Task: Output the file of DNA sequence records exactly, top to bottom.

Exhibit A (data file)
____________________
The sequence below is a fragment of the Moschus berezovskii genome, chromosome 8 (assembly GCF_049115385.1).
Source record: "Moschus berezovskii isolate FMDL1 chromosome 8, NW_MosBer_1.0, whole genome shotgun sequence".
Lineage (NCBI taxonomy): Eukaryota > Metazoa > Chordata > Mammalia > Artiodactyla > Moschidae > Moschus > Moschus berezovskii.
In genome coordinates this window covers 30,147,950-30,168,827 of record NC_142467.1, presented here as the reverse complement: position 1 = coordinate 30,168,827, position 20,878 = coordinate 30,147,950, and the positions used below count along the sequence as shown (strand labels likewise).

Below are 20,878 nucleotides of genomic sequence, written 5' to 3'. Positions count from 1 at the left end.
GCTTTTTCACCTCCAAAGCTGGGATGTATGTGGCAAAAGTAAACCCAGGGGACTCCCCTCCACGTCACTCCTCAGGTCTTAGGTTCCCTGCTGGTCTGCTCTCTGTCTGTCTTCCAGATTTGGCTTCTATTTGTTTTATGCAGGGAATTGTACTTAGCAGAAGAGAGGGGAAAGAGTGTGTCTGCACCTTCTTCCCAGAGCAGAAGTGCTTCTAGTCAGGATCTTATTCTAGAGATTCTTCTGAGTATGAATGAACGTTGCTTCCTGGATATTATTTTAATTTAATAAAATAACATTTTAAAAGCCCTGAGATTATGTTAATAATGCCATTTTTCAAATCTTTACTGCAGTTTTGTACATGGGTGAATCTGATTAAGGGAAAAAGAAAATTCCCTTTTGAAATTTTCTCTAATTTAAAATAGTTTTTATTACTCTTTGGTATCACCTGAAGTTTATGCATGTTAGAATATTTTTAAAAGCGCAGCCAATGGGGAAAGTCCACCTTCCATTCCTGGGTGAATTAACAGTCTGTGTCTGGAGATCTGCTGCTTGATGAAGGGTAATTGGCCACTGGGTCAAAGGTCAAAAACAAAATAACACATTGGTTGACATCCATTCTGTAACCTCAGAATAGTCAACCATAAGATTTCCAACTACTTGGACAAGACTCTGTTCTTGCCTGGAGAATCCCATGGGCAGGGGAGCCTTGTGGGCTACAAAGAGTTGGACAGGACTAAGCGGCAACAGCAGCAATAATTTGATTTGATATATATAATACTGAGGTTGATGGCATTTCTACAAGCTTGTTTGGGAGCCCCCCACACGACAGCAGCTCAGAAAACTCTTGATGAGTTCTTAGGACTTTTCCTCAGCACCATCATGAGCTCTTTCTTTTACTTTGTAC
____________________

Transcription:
The sequence below is a fragment of the Moschus berezovskii genome, chromosome 8 (assembly GCF_049115385.1).
Source record: "Moschus berezovskii isolate FMDL1 chromosome 8, NW_MosBer_1.0, whole genome shotgun sequence".
Lineage (NCBI taxonomy): Eukaryota > Metazoa > Chordata > Mammalia > Artiodactyla > Moschidae > Moschus > Moschus berezovskii.
In genome coordinates this window covers 30,147,950-30,168,827 of record NC_142467.1, presented here as the reverse complement: position 1 = coordinate 30,168,827, position 20,878 = coordinate 30,147,950, and the positions used below count along the sequence as shown (strand labels likewise).

Below are 20,878 nucleotides of genomic sequence, written 5' to 3'. Positions count from 1 at the left end.
GCTTTTTCACCTCCAAAGCTGGGATGTATGTGGCAAAAGTAAACCCAGGGGACTCCCCTCCACGTCACTCCTCAGGTCTTAGGTTCCCTGCTGGTCTGCTCTCTGTCTGTCTTCCAGATTTGGCTTCTATTTGTTTTATGCAGGGAATTGTACTTAGCAGAAGAGAGGGGAAAGAGTGTGTCTGCACCTTCTTCCCAGAGCAGAAGTGCTTCTAGTCAGGATCTTATTCTAGAGATTCTTCTGAGTATGAATGAACGTTGCTTCCTGGATATTATTTTAATTTAATAAAATAACATTTTAAAAGCCCTGAGATTATGTTAATAATGCCATTTTTCAAATCTTTACTGCAGTTTTGTACATGGGTGAATCTGATTAAGGGAAAAAGAAAATTCCCTTTTGAAATTTTCTCTAATTTAAAATAGTTTTTATTACTCTTTGGTATCACCTGAAGTTTATGCATGTTAGAATATTTTTAAAAGCGCAGCCAATGGGGAAAGTCCACCTTCCATTCCTGGGTGAATTAACAGTCTGTGTCTGGAGATCTGCTGCTTGATGAAGGGTAATTGGCCACTGGGTCAAAGGTCAAAAACAAAATAACACATTGGTTGACATCCATTCTGTAACCTCAGAATAGTCAACCATAAGATTTCCAACTACTTGGACAAGACTCTGTTCTTGCCTGGAGAATCCCATGGGCAGGGGAGCCTTGTGGGCTACAAAGAGTTGGACAGGACTAAGCGGCAACAGCAGCAATAATTTGATTTGATATATATAATACTGAGGTTGATGGCATTTCTACAAGCTTGTTTGGGAGCCCCCCACACGACAGCAGCTCAGAAAACTCTTGATGAGTTCTTAGGACTTTTCCTCAGCACCATCATGAGCTCTTTCTTTTACTTTGTAC